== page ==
Experiment with table top photography…
A regular reader asked about table-top lighting. It inspired me to think about table-top studios. A subject I really enjoy. I am going to post on various aspects of the subject, including lighting. To start us off here are some ideas.
Clips – essential
In the UK we call the clips in the picture “Bulldog clips”. I am not sure why. Elsewhere they are often called binder clips. They have a very strong spring steel body and “handbag” handles that can be folded back or down flat. They are pretty useful for clipping paper together. No table-top photographer should be without them either. I have three different sizes which I use to hold reflectors. They are clipped onto the edges of white-board. Then they can hold the board in an upright position creating the table top reflector or white back-screen.
In the picture I show three clips holding up a white card. For a small board like this one you can get away with only the two side clips. Then you can remove the middle clip allowing the board to be used as a white screen (as I did with the torch shot below). With a bigger board you can add more clips. Alternately, for bigger boards you can use the clips to hold the board to other more substantial supports.
I have used binder clips for positioning many different things for table-top studies. They are easy to use and inexpensive. You can buy them in most stationery stores. I have about 10 of each size. In the shot above I used the large size for demonstration purposes. The smaller ones would have been fine for this particular board and would have been less obtrusive in the photograph.
Photographic lights on a table-top can be over-kill. On-camera flash is very bright and harsh too. I tend to use window light or flashlights for supplementary light. Older flashlights with bulbs give off a very yellow colour cast light. Modern LED lights are better, they tend to have a whiter light. Unfortunately single-LED flashlights tend to give off a very hard light. It is harsh and often has rings of light from the shape of the internal reflector.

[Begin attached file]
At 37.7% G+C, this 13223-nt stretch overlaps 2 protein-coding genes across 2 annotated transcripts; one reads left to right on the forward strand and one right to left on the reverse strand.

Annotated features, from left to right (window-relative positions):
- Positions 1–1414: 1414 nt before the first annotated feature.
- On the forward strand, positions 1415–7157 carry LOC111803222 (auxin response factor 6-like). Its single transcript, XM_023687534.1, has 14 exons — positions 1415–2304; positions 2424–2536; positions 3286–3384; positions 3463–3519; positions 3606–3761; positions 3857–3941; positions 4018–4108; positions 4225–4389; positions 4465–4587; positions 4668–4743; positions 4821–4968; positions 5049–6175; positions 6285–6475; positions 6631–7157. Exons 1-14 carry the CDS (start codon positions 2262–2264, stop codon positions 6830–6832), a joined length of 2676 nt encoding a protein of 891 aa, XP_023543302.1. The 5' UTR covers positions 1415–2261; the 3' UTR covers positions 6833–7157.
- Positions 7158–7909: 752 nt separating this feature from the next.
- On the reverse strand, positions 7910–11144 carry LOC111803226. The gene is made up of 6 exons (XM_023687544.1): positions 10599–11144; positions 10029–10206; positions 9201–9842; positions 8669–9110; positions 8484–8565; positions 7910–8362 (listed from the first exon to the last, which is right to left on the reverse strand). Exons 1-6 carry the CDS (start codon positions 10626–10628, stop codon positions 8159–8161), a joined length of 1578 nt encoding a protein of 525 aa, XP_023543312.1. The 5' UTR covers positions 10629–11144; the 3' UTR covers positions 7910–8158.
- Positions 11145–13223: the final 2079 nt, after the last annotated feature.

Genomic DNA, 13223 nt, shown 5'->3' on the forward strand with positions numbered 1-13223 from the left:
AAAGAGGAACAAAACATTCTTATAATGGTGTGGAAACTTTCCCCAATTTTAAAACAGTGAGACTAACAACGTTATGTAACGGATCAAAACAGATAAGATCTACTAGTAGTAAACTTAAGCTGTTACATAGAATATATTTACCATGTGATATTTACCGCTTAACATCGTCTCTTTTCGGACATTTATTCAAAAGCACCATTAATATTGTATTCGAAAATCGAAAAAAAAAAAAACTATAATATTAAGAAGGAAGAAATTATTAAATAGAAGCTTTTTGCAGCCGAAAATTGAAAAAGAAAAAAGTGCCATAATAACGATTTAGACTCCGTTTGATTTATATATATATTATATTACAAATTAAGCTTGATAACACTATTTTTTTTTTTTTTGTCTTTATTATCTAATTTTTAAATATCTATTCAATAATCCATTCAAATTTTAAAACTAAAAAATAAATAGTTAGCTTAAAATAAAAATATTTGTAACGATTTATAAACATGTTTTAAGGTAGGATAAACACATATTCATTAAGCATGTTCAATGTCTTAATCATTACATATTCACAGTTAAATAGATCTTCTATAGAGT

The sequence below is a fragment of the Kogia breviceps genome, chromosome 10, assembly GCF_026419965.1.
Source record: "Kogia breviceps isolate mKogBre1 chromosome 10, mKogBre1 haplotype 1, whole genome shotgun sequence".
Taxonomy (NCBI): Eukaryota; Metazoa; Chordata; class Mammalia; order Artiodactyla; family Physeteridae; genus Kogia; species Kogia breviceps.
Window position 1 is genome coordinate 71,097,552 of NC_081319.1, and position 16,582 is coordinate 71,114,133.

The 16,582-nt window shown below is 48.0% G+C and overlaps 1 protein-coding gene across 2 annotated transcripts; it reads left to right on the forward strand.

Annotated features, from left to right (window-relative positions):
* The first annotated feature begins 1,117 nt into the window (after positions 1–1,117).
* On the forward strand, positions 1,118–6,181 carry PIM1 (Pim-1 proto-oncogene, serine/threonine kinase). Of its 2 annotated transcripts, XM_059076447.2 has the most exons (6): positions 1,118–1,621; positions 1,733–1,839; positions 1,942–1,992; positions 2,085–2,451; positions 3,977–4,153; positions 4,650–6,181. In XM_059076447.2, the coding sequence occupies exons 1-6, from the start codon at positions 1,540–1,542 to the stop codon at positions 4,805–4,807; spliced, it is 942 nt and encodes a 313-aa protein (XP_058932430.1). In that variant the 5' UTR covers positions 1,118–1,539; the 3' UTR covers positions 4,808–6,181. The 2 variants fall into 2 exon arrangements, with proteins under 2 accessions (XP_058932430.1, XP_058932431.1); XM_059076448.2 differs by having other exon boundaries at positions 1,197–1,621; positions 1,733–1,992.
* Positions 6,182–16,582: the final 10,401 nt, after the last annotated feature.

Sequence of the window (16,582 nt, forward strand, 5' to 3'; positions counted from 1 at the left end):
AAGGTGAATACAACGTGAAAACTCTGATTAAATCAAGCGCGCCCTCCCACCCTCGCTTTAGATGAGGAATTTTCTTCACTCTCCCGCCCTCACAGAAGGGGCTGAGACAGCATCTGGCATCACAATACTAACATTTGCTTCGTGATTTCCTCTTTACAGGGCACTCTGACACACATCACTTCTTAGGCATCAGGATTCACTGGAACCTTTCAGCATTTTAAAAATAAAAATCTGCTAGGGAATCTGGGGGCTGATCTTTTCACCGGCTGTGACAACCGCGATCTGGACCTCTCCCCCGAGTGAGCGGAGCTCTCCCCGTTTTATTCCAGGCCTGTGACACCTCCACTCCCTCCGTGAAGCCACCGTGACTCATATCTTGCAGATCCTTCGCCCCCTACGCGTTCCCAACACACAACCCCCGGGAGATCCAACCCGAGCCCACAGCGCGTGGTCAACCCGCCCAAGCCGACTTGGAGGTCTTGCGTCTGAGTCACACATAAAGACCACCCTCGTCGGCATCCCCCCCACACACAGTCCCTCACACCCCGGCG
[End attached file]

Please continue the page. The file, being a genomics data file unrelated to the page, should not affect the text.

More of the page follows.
There are two ways to even out the light from a flashlight. Point it at the card reflector instead of the subject and use the reflected light. The other way is to use a piece of white toilet tissue as a diffuser. Make the tissue into a dome over the light – make it loose and wide so the light is spread. You can fix it in place to the flashlight with sticky tape or an elastic band.
There are a wide variety of different flashlights you can use. The one shown is the ULTRAFIRE WF-501B NOW WITH CREE XM-L U2 LED UPGRADE FROM CREE T6 LED -1000 LUMEN FLASHLIGHT/TORCH . It is a relatively inexpensive purchase. However, the batteries are non-standard size. You will need to purchase the CHARGER for 18650 14500 +2x 18650 3.7V 3000mAh Li Rechargeable Battery as well. You get two batteries with the charger.
These flashlights are very powerful. I definitely recommend them. I have three of them for table-top lighting. They are also excellent for light painting at night – but that is another story.
For an even more diffused source I use a multi-LED flashlight. The Rolson 61770 72 LED Camping Light can be purchased at a great price too.
- 72 super bright LED’s giving a high level of lighting
- Complete with hanging hook
- Three magnets on the base for securing on metal objects
- Soft feel plastic housing
- Ideal for camping,workshop,emergency and general lighting applications
The Rolson 61770 72 LED Camping Light provides a wider more diffuse light. As with the torches, you can diffuse the light even more using the tissue trick if you want. These are also highly recommended for table-top photography. The light is great for all sorts of photography and it can also be reflected.
Throwing light on the matter…
Table-top lighting is a pretty simple business and inexpensive too. Using white card reflectors helps to spread light around. It is best to work with window light if you can. However, you can also work with low intensity artificial lights. I use hand-held flashlights. They are really flexible and the light is easily manipulated using white card reflectors.
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